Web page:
"Anyone who doesn't think this is going to happen with YouTube is kidding themselves," one Twitter user warned.
Long before he wrote Newsweek's cover story on LeBron James, UCLA star Lew Alcindor, now Kareem Abdul-Jabbar, was on the cover himself. Here's an excerpt.
The archdiocese said that it was fully cooperating with the Montgomery County District Attorney's Office's investigation.
"The Beatles sound either uptight or, what's worse, so loose as to be coming apart." Newsweek's critic was not impressed by The White Album.
In a 2008 cover story, Newsweek reported on John McCain's long, hard journey from "rebel without a cause" to leading presidential candidate.
In 1978, Louise Brown became the first human ever born after conception by in vitro fertilization.
The pioneer of New Journalism and the author of the best-selling 'Bonfire of the Vanities' wrote 'The Copper Goddess' in 1986.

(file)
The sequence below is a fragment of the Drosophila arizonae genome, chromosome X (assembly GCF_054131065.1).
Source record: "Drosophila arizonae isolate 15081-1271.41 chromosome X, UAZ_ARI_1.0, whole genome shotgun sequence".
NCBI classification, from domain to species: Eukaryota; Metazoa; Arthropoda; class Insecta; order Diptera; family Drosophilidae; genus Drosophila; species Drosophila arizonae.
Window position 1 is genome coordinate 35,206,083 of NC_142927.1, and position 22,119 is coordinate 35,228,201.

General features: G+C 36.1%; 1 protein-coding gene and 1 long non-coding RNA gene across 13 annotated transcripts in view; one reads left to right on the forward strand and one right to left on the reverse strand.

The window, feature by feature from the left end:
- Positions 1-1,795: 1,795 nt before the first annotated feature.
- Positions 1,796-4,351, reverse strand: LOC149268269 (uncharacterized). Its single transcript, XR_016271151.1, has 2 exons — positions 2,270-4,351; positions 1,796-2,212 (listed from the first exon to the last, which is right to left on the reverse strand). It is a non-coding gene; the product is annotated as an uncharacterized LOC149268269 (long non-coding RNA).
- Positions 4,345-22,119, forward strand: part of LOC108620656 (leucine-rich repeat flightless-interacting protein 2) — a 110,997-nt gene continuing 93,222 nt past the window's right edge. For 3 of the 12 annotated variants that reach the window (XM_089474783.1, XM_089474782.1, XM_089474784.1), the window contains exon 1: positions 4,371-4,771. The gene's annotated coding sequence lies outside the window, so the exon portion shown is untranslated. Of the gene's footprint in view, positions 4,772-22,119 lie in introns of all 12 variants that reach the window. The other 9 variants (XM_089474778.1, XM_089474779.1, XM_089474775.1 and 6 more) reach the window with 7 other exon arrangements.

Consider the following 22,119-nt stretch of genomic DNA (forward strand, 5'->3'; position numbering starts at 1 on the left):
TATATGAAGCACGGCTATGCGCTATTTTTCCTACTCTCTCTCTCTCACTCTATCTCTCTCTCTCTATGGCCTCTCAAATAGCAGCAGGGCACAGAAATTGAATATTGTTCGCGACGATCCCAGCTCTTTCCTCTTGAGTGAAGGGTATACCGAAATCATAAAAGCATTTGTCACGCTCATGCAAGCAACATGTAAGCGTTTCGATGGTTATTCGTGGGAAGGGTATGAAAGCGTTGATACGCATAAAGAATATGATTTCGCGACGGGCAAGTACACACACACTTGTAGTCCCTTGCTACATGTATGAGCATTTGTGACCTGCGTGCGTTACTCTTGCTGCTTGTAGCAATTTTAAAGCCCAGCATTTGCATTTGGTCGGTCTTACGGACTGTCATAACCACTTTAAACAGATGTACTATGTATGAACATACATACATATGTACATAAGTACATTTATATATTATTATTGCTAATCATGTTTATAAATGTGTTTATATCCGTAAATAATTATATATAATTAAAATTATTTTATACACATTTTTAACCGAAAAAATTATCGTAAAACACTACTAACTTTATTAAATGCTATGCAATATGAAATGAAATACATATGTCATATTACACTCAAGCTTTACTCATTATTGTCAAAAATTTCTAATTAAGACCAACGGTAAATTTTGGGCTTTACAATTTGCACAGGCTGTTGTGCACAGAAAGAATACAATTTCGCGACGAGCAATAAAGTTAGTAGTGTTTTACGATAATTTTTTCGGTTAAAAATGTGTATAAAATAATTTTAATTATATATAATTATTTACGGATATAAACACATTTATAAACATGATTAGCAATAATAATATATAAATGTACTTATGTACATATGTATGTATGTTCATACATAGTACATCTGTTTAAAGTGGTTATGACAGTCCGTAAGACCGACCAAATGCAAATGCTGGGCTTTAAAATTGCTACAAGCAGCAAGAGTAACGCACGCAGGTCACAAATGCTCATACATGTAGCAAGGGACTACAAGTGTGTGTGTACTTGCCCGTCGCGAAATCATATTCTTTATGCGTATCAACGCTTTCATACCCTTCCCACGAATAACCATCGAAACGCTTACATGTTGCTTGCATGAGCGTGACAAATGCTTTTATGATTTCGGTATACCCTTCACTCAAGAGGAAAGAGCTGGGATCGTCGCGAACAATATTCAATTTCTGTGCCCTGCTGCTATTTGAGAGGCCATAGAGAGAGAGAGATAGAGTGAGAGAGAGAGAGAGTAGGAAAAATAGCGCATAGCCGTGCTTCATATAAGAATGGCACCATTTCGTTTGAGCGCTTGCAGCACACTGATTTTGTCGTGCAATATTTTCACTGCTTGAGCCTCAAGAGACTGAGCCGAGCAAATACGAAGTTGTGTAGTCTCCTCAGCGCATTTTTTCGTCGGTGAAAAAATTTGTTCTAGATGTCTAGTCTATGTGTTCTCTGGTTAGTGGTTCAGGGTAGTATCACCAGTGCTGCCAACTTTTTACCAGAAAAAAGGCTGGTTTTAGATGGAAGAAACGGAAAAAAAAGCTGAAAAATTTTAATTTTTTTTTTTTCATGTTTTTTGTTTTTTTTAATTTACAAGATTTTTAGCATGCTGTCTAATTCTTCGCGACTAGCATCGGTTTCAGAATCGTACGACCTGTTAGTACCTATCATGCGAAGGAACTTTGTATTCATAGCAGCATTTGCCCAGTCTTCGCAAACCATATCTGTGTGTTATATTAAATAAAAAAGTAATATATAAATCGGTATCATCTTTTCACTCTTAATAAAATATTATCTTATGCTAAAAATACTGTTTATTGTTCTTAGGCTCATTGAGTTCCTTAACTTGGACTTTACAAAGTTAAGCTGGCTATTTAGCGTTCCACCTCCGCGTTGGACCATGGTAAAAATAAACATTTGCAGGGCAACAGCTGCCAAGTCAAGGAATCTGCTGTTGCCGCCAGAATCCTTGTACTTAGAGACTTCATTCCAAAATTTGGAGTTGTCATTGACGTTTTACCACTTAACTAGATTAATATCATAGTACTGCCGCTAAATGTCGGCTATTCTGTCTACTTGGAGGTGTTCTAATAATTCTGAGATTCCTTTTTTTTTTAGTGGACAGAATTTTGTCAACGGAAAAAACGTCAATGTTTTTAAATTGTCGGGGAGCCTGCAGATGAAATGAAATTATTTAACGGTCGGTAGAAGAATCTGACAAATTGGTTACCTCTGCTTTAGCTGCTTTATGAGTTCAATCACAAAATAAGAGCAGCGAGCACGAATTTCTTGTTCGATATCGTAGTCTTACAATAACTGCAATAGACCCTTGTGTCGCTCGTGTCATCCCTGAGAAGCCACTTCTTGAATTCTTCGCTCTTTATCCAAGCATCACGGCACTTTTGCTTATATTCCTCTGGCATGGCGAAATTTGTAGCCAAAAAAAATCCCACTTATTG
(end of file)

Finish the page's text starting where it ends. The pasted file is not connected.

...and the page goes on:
As America's First Volunteer, Barbara Bush has had to cut back on what she loves best: the hands-on volunteer work that has given her so much satisfaction over the years.
"Tim Burton's demented 'Beetlejuice' certainly demands respect, even if it's more enjoyable in concept than in execution."
'Sex and the City' shows us single women who are anything but desperate.
America's best-known Christian evangelist died has died at 99. Jon Meacham profiled profiled him in 2006.
"The Beatles have lost their innocence, certainly, but loss of innocence is, increasingly, their theme."
A long time ago in a galaxy far, far away, a film called Star Wars opened up in theaters and changed the world.
Ellen DeGeneres' sitcom, 'Ellen,' became one of the first major TV shows with an openly gay character 20 years ago today.
'The Internet? Bah!:' Revisit just how wrong scientist Clifford Stoll was in 1995 on the future of the web.
Let's revisit the grossest moment in presidential history.
In 1966, we seemed to think the Beatles were finished.